It is Spring! Finally. The dreamwork of Winter is over and we move into the active work of sowing the seeds that we have pondered and planned the last four months. The gardens in our minds, between the pages of a book, the seed catalogues that we have flipped through and marked up–it is time to manifest them into reality. It is the season to get moving once again, pull ourselves away from the warm hearth and venture out into the original source of warmth, light, and life–the sun. Spring is the time of birth and rebirth: we watch what we thought might not have survived the cold winter grow back into lush life. Baby animals appear in the fields, trees, and waters. Spring is the time of growth, renewal, and miracles–in our gardens, as well as in our lives.
This time of year, I especially remember my grandmother, Maw Beale. I’ve written stories about her before. She died when I was ten, but in those ten early years she made a big impact on my life. My earliest gardening memories are of Maw singing as she hoed straight rows of soil and planted seeds, or harvested crops. She checked the soil acidity by tasting it–yes, she was old school. She also grew flowers, lots of different kinds, but the ones I remember most clearly are the bleeding hearts. I was probably about five when I was playing over on her second lot, where her mother’s house stood. This house served as my great-grandmother’s museum of sorts, with china and glassware, trinkets, and tchotchkes, little fancy figurines lined up here and there serving no purpose save remembering a life lived long before. My aging great-grandmother had moved into Maw’s much-less-formal house directly across the driveway. On a warm spring day, I remember looking up into a tree and seeing two pots of heart-shaped flowers hanging from a limb. I was mesmerized. What could these be? I picked several blooms off and showed them to Maw. She told me they were bleeding hearts. “Are they real?” I asked. Maw laughed her big Maw laugh and said, “They’re real plants, but not real bleeding hearts. And if you don’t pick ’em all, they’ll keep blooming for a while and you can have the ones that fall off on the grass.” Maw was like that: she didn’t yell or fuss, she taught me to leave them so I could watch them grow. I wish I had flowers from her garden in my own garden today. I don’t. What I do have is a few sweet memories of a simple, down to earth woman who worked hard in her garden and loved being outside. I have been blessed with a few of her genes to love and care for the natural world. Keep your money, jewels, and stock; the love of true stewardship, the value of caring for a little plot of land–that’s the best inheritance I could have ever hoped for.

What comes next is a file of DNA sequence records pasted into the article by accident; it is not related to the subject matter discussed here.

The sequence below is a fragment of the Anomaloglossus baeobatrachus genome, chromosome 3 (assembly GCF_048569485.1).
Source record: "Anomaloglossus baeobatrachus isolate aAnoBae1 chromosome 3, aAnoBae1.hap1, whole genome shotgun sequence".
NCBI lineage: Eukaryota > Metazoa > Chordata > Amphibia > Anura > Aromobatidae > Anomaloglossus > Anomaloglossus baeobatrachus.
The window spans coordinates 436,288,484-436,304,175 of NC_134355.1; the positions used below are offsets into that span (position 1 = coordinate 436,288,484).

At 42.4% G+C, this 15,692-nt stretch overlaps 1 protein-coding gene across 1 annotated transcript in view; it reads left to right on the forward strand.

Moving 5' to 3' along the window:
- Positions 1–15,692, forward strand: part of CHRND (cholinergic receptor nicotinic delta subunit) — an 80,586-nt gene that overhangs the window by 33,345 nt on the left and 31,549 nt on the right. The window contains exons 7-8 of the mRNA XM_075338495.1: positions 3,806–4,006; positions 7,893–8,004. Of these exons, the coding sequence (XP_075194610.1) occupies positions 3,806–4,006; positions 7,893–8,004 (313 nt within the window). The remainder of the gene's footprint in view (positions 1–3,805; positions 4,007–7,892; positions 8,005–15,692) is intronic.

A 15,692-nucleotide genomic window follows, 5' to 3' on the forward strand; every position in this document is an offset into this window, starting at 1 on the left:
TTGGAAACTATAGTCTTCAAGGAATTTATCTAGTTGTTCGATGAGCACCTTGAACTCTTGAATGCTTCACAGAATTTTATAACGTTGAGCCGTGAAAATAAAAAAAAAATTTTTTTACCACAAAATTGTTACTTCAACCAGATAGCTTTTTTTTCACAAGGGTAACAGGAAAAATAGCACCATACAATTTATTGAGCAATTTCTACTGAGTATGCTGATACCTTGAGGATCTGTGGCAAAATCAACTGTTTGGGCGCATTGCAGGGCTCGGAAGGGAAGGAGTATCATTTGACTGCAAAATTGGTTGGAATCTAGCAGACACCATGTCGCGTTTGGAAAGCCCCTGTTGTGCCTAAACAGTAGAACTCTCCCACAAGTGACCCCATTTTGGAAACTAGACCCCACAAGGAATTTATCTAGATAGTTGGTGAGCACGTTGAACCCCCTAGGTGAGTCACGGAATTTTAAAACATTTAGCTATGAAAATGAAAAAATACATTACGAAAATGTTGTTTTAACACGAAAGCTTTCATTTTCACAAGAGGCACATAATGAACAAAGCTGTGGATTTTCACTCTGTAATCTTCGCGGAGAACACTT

This poem by Mary Oliver reminds me of my Maw Beale, a simple woman made happy by simple things. May I, too, be that woman.
I know a bleeding-heart plant that has thrived
for sixty years if not more, and has never
missed a spring without rising and spreading
itself into a glossy bush, with many small red
hearts dangling. Don’t you think that deserves
a little thought? The woman who planted it
has been gone for a long time, and everyone
who saw it in that time has also died or moved
away and so, like so many stories, this one can’t
get finished properly. Most things that are
important, have you noticed, lack a certain
neatness. More delicious, anyway, is to
remember my grandmother’s pleasure when
the dissolve of winter was over and the green
knobs appeared and began to rise, and to cre-
ate their many hearts. One would say she was
a simple woman, made happy by simple
things. I think this was true. And more than
once, in my long life, I have wished to be her.
From Mary Oliver, New and Selected Poems Vol. Two